Many mamas prefer this incision type, as it can result in less bleeding. Also, if you’re looking to have a vaginal birth sometime in the future—what would then be called a Vaginal Birth After Cesarean or VBAC—a horizontal c-section incision decreases the chance of the scar splitting open during labor.

In terms of what it will look like, this type of cesarean scar is usually the less obvious kind and can be concealed easily if you’re not in the mood to show it off.

Vertical c-section scar:

Rather than go across your belly, this type of c-section scar travels along the line of longitude. While there are some variations to this norm, a vertical c-section incision will start below your belly button and end above your panty line.

Although this used to be the standard method—it’s actually referred to as the “classic cut”—it’s no longer used that much and usually only kept for specific circumstances. Most often, this c-section incision type occurs when your doc needs to get to your baby quickly, or when your baby is in a position that requires the kind of exit route that the horizontal incision can’t provide.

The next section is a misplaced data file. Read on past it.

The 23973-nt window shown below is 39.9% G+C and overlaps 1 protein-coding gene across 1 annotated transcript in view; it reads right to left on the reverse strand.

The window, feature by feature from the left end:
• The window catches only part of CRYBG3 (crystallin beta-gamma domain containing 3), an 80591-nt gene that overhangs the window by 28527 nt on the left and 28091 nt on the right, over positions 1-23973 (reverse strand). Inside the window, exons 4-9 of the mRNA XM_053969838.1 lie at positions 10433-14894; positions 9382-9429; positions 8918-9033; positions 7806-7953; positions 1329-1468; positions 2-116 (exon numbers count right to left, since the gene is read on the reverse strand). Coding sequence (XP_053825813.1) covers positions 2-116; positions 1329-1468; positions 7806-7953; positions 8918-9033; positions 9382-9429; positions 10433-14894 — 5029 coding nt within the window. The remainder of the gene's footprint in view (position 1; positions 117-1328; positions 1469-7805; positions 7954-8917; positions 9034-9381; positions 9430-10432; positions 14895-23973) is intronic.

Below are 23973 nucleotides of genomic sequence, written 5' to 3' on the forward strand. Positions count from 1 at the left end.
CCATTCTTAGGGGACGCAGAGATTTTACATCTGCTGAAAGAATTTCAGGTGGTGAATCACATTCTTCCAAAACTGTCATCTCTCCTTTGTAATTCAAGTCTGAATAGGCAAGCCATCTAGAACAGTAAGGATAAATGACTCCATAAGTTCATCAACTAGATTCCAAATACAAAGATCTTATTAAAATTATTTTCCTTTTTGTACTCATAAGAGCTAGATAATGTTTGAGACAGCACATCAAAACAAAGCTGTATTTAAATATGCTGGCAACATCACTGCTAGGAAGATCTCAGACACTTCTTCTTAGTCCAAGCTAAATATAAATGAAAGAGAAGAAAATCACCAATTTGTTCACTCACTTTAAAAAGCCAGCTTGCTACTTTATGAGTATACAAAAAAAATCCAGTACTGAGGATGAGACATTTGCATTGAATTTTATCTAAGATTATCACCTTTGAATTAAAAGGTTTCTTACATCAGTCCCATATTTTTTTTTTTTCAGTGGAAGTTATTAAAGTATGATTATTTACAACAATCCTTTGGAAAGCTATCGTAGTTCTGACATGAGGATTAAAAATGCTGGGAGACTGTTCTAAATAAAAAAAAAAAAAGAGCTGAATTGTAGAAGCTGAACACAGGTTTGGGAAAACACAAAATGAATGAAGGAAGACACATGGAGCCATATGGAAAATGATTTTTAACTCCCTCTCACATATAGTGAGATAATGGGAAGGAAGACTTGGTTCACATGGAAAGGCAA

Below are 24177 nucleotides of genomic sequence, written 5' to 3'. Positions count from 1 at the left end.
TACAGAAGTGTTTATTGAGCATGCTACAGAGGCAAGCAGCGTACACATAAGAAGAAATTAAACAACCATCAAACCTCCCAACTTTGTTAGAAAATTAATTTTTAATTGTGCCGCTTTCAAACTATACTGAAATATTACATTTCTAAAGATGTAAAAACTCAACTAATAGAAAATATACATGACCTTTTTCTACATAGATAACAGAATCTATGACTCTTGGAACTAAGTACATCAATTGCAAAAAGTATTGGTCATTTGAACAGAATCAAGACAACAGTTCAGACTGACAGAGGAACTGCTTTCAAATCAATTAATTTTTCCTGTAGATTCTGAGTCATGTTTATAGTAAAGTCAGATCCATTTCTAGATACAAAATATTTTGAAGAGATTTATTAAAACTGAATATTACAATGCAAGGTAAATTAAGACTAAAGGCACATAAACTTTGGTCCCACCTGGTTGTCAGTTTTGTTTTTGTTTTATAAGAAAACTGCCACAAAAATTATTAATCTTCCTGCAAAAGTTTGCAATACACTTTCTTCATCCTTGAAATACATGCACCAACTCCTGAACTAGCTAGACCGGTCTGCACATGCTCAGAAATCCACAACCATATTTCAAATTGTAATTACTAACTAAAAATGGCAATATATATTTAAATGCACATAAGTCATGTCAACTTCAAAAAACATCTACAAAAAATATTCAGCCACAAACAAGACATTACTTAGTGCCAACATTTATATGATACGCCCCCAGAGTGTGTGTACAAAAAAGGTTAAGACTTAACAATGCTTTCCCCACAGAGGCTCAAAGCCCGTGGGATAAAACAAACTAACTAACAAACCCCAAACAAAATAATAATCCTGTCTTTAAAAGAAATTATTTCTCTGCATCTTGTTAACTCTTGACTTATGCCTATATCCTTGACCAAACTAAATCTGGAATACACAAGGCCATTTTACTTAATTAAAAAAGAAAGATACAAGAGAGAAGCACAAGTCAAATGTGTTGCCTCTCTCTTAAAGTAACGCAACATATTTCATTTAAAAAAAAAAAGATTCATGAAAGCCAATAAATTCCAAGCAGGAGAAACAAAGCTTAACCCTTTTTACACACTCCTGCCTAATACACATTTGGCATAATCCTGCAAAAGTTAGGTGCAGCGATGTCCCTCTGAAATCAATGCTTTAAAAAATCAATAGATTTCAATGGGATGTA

A vertical incision can be more painful and take longer to heal. Be patient with your body. It’s done one heck of a job.

How long does it take for a cesarean to heal internally?

Okay, here’s the lowdown: a c-section is a big operation. You’ve birthed a baby from your womb. You’re going to need some recovery time.

In most cases, you’ll need to stay in the hospital for about three days after you’ve had a c-section incision, and longer if they need to monitor you for any reason. You’ll then need another six weeks or so to heal completely.

Now, this can be really tough—because the thing that’s so often left out in this discussion is that you also have a newborn on your hands.

Be kind to yourself. Ask for help. Don’t try to do too much too soon. You’ve already performed a miracle. What else could possibly be on your to-do list for the month?

Do c-section scars go away?